Solar, Wind Power

PTC Extension Means Big Business After All, Says First Wind

The “fiscal cliff” deal passed by Congress over the holidays preserved the federal production tax credits (PTC) for wind-powered energy generation projects that begin construction during 2013 (a key tweak of the language).

Industry advocates have applauded the PTC’s extension, but fear that initial uncertainty about its passage, and then how late it was in coming, have already ensured a significant decline in 2013 for the wind sector. Domestic wind project developers had rushed to get projects completed by year’s end, and now they’re now on the clock again to ramp up projects that had been put on hold, or quickly prep new ones to be shovel-ready within a few months.

One wind developer, though, has high hopes for 2013. First Wind, which already operates 980 megawatts (MW) of wind projects in six states, and brought five projects online in 2012, says it expects to add up to 50% to its portfolio in 2013, thanks to the PTC extension.

“It’s not a stretch to say 500 megawatts” worth of projects will begin construction in 2013, said Matt Kearns, VP of development for the Northeast region for First Wind.

Why is First Wind so optimistic? Some of the markets it’s in have fairly complex permitting environments, and it’s taken time to develop projects therein. “By virtue of the year-to-year development activity, we have some pretty advanced-stage projects,” explained Kearns. Amid the uncertainty about the PTC “we could have put them on ice,” but the PTC’s eventual extension provided “enough certainty” for the company to move forward with those near-ready projects to final permitting and design stages.

It’s worth noting that First Wind itself tied a bow on two wind projects just weeks before the looming year-end PTC deadline: the 105-MW Palouse Wind Project in Eastern Washington State in December, including a 30-year power purchase agreement (PPA) with Avista; and the 34-MW Bull Hill Wind project in Hancock County, Maine (about 30 miles east of Bangor), which has a 15-year PPA with NSTAR.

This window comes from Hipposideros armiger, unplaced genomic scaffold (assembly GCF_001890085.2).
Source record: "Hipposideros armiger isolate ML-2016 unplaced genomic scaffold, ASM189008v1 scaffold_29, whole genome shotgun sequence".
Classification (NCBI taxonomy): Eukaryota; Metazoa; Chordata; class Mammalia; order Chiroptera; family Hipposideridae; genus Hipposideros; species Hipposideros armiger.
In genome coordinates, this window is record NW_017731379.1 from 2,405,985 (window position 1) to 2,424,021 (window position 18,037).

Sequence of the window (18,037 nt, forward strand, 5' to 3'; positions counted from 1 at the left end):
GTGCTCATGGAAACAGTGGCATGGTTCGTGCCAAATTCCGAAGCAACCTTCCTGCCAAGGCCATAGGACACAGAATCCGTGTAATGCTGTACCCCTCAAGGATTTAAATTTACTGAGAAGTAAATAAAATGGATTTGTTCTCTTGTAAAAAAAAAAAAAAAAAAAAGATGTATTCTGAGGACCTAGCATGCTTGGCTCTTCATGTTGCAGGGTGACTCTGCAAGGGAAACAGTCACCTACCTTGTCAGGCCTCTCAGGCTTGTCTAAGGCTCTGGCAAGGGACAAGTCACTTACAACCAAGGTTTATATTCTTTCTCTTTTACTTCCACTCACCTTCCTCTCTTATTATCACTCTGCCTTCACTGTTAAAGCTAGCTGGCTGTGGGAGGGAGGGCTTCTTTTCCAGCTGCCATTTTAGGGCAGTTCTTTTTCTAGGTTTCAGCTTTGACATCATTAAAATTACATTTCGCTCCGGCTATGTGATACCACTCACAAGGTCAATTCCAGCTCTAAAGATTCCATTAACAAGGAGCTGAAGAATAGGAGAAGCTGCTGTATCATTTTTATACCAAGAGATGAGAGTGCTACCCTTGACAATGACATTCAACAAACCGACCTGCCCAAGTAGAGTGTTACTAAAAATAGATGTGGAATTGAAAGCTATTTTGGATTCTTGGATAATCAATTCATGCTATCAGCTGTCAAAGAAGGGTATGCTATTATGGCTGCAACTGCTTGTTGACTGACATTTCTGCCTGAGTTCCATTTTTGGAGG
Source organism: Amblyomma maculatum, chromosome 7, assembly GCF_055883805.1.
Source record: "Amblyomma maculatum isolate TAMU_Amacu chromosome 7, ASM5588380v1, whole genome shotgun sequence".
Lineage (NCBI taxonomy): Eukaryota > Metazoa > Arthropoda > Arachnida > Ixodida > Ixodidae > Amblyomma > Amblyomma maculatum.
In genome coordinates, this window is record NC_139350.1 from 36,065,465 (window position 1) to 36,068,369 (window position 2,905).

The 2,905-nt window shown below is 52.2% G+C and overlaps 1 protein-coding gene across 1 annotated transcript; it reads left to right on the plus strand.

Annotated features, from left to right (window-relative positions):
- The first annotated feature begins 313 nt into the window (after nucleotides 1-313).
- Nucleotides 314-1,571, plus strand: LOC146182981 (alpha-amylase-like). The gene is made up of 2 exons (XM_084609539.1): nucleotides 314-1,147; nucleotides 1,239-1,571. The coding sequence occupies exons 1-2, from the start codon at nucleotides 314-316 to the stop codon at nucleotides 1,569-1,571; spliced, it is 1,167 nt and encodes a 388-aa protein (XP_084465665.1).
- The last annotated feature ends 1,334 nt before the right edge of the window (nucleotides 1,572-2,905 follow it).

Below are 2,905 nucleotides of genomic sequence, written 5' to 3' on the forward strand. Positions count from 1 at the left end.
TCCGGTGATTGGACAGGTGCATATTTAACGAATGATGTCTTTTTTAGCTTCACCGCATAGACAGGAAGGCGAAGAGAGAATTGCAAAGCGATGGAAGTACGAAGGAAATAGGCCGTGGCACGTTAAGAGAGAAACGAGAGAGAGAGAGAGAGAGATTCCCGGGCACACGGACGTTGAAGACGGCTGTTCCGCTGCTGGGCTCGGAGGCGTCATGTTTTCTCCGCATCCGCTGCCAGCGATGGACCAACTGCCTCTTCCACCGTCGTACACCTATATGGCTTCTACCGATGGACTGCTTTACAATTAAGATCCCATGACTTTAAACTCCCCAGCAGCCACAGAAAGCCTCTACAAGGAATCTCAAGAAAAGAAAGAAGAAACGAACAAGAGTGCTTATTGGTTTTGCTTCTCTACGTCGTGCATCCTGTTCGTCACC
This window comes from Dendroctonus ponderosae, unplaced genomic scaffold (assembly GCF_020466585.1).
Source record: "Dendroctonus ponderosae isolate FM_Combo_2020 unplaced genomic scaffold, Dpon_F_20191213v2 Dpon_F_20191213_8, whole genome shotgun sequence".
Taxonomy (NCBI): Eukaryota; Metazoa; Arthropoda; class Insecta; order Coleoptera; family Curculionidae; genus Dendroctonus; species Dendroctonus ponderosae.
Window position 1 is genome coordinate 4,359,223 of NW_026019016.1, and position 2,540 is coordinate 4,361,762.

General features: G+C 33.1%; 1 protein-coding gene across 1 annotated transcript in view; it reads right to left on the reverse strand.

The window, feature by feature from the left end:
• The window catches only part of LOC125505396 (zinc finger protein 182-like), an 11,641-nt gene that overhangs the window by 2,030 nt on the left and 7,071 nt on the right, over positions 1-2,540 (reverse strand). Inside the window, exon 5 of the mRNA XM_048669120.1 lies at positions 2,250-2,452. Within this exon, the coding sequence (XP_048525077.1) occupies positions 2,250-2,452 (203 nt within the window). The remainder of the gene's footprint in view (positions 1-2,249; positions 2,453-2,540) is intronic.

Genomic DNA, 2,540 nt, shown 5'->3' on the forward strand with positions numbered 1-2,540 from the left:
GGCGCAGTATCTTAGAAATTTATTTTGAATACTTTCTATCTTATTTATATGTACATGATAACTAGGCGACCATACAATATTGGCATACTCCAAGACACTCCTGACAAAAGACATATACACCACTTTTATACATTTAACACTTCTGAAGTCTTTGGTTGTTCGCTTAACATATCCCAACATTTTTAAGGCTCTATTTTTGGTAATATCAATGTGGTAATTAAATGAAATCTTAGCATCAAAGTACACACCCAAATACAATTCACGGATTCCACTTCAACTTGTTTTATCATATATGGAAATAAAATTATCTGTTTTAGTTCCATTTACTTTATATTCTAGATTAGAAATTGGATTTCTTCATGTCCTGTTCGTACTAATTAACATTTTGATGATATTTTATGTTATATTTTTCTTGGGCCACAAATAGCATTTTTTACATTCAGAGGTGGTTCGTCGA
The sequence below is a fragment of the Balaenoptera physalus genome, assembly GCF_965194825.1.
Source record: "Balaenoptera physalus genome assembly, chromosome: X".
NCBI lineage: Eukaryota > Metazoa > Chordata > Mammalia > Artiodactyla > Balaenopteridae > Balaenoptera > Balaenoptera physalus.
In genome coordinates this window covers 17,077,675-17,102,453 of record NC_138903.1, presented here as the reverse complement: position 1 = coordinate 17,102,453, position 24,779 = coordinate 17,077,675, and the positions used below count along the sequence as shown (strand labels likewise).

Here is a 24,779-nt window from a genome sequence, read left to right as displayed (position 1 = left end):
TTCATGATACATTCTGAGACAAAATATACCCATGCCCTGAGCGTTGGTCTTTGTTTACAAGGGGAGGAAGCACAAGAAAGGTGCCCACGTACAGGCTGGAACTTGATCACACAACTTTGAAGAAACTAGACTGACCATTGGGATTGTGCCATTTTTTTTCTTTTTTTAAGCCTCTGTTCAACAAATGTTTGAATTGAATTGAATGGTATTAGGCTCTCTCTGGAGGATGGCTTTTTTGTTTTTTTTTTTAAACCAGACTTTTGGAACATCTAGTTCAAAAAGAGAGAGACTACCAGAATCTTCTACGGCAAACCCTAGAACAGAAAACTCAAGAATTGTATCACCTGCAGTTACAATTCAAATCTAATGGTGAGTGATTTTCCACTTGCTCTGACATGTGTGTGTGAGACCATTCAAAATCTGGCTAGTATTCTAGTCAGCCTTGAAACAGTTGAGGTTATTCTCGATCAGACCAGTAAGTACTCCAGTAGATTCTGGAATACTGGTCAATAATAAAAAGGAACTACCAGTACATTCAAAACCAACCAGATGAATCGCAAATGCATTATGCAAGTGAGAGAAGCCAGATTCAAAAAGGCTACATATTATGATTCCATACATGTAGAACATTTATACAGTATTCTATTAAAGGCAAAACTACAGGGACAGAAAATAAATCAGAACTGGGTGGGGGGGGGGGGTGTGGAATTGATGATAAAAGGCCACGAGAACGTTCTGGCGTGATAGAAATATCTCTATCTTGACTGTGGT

Kearns and John Lamontagne, First Wind’s director of corporate communications, acknowledged that the company still wants more clarity over the PTC’s language requiring a qualifying project be in a state of “continuous” construction. Thus, the bulk of its possible 50% expansion in 2013 will be largely backend-loaded into the latter half of 2013, possibly towards the end of the year. Projects the firm says could be ready for early construction work by the end of the year are in Maine, Oregon, Washington, Idaho, Utah, and Hawaii. At the head of that list are two projects in Maine: Oakfield, a $400M 150-MW site in southern Aroostook County; and the 69-MW 48-MW Bowers Mountain project also near Bangor. [Editor’s note: Thanks to a reader tip-off, we confirmed this project was scaled back to meet local approvals.]

The company said it is also “exploring possible projects in other areas of renewable energy” to expand and diversify its roughly 1-GW wind power portfolio. Solar energy is a natural complement to wind, Kearns noted; “it’s a natural next step.” Lamontagne noted the company is looking into a variety of mostly new projects “in locations across our footprint” in Hawaii, Utah, and New England — meaning the general areas where they develop projects, not necessarily on existing project sites. “Our exploring solar is in very early stages, but it is something we’re seriously considering.”